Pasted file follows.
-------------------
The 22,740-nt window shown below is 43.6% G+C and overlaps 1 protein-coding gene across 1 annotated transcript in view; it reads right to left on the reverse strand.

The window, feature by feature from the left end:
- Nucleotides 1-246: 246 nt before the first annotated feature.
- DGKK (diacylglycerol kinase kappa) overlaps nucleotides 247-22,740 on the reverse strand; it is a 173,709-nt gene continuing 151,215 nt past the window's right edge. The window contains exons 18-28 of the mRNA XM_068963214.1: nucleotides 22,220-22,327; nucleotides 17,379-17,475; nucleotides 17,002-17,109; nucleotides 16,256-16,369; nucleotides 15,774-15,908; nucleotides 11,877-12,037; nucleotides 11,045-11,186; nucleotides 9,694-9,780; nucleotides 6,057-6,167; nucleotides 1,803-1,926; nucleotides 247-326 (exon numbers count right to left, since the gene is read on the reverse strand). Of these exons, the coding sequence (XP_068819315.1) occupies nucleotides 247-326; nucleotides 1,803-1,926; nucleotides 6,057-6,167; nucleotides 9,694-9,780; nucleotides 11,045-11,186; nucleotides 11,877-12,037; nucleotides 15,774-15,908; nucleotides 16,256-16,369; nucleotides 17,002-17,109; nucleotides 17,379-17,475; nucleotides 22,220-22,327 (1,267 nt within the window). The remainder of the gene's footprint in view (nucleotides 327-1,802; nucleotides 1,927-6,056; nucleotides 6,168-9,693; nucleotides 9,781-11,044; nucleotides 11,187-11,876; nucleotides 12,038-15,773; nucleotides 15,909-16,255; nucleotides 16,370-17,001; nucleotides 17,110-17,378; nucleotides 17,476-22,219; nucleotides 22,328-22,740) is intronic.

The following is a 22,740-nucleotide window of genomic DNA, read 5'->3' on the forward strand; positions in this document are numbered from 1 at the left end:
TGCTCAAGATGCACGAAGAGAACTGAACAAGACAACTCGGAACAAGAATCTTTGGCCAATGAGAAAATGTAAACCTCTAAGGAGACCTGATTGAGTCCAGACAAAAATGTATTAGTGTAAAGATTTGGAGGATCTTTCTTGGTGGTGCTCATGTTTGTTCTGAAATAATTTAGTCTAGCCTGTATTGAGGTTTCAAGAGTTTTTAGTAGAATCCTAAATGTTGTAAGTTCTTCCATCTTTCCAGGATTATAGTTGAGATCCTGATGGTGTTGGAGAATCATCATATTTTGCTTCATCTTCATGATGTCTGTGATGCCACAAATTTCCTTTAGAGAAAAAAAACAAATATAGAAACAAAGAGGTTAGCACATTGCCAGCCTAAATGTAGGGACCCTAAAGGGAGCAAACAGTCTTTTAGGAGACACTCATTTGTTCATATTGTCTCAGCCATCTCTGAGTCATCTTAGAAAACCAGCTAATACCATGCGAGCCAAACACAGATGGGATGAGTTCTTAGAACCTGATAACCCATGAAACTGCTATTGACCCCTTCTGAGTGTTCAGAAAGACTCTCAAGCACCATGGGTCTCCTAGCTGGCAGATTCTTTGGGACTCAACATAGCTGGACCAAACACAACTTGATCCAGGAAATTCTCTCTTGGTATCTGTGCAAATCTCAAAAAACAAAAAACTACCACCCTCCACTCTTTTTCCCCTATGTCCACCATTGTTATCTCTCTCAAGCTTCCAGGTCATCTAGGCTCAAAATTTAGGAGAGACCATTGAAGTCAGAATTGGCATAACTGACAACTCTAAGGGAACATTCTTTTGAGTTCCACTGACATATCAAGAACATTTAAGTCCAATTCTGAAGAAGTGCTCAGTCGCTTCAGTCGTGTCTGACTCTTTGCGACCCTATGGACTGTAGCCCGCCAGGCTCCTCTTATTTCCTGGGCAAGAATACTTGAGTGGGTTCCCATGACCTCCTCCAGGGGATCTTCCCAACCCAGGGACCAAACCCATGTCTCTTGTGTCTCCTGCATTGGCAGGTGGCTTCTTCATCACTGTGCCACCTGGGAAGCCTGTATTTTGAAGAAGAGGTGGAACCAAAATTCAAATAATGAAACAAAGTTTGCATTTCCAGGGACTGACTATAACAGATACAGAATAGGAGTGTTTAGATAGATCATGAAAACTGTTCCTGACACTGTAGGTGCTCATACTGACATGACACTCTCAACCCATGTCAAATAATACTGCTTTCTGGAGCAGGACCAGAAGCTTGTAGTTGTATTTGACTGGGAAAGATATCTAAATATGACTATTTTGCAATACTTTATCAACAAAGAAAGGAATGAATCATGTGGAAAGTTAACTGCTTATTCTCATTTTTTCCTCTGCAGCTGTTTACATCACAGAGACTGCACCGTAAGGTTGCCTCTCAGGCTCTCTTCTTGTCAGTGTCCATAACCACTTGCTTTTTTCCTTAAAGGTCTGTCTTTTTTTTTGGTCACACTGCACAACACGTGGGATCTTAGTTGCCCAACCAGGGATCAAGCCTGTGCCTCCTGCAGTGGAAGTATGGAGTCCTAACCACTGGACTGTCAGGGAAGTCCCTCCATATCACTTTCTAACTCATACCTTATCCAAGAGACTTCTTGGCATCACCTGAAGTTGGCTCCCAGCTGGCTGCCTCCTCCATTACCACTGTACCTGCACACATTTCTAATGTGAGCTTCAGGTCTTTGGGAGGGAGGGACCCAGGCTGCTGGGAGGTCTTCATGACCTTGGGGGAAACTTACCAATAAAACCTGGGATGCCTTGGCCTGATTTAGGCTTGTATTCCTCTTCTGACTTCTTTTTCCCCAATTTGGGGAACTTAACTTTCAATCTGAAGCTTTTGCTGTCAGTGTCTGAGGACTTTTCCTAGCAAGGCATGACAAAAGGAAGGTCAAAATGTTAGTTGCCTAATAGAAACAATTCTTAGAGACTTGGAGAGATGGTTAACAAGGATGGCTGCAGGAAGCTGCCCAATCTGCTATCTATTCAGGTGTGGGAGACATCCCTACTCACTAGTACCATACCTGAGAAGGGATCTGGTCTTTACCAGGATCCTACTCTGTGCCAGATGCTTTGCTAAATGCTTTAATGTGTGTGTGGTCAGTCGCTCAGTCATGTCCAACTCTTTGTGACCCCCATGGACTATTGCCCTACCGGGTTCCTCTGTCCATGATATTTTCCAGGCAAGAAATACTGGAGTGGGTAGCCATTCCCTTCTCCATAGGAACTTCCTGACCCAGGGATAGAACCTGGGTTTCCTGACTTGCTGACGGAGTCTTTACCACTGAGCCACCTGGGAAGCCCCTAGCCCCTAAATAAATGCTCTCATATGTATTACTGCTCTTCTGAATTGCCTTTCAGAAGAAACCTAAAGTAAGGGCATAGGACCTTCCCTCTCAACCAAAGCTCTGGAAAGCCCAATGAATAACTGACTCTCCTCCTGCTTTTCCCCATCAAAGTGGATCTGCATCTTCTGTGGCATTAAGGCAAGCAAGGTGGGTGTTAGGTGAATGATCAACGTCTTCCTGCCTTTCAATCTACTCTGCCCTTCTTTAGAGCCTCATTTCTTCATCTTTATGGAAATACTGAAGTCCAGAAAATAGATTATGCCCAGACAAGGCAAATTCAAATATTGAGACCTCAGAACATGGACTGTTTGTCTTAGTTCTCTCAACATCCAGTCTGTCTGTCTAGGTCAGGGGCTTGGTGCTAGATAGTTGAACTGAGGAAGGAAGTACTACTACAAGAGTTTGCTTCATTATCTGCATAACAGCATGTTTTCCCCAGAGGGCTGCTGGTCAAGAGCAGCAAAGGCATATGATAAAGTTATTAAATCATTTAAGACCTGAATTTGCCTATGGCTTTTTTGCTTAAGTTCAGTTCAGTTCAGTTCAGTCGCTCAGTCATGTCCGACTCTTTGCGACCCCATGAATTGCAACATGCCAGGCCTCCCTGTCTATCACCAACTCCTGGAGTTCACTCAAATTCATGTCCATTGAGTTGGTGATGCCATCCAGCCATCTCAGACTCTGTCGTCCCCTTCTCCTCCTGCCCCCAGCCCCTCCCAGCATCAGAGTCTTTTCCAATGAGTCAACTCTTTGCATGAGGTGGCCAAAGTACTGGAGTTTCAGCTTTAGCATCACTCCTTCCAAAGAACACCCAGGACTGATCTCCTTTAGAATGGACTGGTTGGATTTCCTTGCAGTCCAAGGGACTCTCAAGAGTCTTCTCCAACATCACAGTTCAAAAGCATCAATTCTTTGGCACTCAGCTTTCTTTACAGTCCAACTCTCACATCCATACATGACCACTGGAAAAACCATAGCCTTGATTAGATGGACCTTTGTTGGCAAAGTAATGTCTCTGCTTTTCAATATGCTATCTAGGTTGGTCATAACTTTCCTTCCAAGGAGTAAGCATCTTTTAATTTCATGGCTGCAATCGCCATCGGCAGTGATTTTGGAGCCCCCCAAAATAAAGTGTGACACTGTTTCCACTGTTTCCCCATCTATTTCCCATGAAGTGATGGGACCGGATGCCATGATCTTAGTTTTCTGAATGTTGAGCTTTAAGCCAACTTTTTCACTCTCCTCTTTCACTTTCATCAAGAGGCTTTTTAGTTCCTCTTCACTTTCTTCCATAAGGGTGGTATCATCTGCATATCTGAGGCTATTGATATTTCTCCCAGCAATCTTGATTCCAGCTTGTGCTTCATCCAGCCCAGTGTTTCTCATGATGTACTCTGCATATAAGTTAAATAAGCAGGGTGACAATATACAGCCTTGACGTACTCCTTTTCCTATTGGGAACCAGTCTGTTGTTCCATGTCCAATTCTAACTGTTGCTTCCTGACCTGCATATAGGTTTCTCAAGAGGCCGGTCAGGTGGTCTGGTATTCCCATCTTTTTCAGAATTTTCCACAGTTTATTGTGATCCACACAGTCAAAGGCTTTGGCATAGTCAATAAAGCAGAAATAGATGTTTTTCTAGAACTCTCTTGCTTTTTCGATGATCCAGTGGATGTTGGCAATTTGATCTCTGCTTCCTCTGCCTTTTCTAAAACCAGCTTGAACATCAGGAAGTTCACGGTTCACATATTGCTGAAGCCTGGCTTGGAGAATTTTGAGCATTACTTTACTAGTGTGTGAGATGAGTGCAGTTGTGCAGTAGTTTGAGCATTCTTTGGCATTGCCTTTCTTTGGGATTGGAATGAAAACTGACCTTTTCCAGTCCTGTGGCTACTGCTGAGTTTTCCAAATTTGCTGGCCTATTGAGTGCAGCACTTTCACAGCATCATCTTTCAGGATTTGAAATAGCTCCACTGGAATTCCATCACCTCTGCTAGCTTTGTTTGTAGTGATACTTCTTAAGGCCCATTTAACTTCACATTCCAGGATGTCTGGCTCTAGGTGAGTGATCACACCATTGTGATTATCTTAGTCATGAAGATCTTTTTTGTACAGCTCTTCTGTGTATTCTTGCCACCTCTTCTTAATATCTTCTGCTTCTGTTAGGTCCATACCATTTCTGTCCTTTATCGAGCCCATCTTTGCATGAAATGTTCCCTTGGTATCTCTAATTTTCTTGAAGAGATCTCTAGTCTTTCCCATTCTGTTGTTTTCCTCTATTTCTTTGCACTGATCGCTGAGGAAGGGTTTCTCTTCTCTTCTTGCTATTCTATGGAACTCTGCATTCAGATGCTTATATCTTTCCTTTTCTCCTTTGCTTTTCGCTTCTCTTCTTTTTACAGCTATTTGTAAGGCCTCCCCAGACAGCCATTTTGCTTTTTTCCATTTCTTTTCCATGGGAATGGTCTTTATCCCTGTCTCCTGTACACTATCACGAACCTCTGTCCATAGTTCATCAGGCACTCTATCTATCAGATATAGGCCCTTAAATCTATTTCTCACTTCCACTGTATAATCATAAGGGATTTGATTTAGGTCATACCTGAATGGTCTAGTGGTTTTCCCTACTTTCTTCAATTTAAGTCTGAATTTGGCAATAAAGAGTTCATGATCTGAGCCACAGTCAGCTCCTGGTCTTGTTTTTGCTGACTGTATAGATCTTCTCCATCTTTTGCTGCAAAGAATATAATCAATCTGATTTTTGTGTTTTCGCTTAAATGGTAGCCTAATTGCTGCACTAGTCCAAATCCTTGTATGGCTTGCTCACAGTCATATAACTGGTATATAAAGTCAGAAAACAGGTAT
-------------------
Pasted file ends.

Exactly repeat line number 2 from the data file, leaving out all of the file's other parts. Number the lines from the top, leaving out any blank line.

The window, feature by feature from the left end: